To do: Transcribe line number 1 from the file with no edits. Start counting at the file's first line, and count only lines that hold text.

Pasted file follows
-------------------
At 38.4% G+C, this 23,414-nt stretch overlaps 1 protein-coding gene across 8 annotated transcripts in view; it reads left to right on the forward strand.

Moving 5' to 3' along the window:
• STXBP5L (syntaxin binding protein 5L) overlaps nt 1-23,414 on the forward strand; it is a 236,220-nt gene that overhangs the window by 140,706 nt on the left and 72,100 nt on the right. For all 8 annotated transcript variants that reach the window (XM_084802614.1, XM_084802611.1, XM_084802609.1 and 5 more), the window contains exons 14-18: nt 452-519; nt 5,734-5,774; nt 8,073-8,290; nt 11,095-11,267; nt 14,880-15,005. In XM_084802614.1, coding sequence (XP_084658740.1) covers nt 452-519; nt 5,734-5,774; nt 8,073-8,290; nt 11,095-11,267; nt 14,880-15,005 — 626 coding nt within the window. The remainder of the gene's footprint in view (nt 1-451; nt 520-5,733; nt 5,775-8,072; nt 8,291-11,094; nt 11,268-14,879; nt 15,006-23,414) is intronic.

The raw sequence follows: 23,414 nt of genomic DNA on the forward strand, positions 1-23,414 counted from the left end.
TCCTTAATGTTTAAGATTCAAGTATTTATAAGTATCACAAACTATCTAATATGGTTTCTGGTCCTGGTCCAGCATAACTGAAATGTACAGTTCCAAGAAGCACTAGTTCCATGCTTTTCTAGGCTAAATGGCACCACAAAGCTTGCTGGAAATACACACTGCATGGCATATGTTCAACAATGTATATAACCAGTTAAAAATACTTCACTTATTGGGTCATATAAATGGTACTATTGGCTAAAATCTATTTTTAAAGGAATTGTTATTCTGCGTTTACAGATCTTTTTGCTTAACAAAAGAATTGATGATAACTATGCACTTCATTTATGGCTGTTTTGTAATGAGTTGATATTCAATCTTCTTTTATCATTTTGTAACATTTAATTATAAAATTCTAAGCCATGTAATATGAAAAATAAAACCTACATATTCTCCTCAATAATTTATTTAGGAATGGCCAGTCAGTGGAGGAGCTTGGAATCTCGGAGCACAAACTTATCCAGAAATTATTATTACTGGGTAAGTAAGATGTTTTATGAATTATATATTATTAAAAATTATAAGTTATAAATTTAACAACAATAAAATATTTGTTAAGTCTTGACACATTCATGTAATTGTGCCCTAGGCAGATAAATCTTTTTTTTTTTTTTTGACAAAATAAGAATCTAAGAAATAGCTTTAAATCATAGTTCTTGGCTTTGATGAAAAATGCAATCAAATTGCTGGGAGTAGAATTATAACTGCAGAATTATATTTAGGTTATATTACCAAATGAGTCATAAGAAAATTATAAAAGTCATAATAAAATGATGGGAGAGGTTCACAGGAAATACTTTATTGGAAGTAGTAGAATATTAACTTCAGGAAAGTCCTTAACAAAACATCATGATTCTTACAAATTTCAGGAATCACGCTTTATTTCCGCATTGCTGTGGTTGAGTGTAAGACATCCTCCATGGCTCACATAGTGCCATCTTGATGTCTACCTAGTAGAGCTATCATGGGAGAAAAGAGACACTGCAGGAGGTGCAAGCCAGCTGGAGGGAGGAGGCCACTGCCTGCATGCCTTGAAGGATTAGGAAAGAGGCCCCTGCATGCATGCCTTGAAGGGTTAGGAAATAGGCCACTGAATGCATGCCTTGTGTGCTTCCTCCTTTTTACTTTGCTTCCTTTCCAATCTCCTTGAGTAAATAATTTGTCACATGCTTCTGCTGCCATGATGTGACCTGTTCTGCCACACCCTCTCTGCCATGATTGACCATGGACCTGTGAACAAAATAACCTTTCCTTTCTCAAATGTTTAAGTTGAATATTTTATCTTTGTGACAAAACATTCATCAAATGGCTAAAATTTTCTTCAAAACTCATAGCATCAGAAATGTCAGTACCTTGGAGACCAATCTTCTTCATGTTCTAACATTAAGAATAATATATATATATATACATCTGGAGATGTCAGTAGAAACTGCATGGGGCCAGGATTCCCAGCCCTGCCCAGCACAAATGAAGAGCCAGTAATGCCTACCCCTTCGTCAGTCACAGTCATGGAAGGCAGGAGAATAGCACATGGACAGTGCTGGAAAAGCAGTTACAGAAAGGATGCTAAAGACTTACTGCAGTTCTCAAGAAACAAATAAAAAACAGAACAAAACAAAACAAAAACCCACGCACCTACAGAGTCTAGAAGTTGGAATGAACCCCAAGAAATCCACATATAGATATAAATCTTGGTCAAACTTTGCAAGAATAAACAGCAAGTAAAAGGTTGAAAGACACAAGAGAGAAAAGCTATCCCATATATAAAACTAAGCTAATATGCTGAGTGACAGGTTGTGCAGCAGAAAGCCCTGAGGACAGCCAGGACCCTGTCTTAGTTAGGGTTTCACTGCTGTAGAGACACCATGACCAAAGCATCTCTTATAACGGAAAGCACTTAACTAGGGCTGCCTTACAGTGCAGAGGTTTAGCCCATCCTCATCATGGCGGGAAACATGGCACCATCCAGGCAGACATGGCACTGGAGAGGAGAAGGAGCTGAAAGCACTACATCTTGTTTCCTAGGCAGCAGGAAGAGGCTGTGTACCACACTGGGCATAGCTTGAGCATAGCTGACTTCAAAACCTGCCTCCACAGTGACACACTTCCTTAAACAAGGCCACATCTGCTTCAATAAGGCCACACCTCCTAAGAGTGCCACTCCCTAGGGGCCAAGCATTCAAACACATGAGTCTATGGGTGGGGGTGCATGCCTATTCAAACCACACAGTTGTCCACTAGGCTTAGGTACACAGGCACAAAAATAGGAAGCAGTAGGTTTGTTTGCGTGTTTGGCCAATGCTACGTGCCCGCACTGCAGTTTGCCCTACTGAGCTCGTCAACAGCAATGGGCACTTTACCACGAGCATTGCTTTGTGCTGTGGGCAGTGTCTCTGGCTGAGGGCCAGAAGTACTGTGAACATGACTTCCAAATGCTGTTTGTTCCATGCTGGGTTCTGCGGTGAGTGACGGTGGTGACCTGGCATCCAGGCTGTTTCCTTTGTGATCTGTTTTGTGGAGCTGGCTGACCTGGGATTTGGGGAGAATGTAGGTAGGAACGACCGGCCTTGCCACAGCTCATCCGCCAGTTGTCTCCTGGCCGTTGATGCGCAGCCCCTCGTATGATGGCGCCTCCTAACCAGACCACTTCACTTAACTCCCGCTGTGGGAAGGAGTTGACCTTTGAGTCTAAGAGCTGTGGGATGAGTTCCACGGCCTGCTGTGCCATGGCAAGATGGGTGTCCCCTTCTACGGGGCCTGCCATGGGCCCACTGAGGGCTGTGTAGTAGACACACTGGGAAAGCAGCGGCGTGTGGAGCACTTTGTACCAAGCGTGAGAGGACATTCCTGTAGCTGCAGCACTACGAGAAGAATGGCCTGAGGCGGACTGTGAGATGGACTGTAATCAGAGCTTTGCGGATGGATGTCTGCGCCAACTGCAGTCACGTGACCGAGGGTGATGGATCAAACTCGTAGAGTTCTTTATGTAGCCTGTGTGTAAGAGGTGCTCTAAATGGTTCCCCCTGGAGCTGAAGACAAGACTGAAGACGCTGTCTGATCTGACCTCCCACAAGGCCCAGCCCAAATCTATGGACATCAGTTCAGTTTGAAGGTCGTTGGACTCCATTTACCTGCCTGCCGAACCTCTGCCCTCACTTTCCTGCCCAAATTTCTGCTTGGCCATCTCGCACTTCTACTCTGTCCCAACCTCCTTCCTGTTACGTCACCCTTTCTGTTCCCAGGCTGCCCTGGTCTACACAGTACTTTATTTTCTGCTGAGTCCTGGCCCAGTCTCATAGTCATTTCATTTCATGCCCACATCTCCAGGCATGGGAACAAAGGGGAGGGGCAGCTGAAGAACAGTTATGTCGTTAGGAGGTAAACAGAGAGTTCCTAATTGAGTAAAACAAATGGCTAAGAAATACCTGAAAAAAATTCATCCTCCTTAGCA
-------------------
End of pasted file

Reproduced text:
At 38.4% G+C, this 23,414-nt stretch overlaps 1 protein-coding gene across 8 annotated transcripts in view; it reads left to right on the forward strand.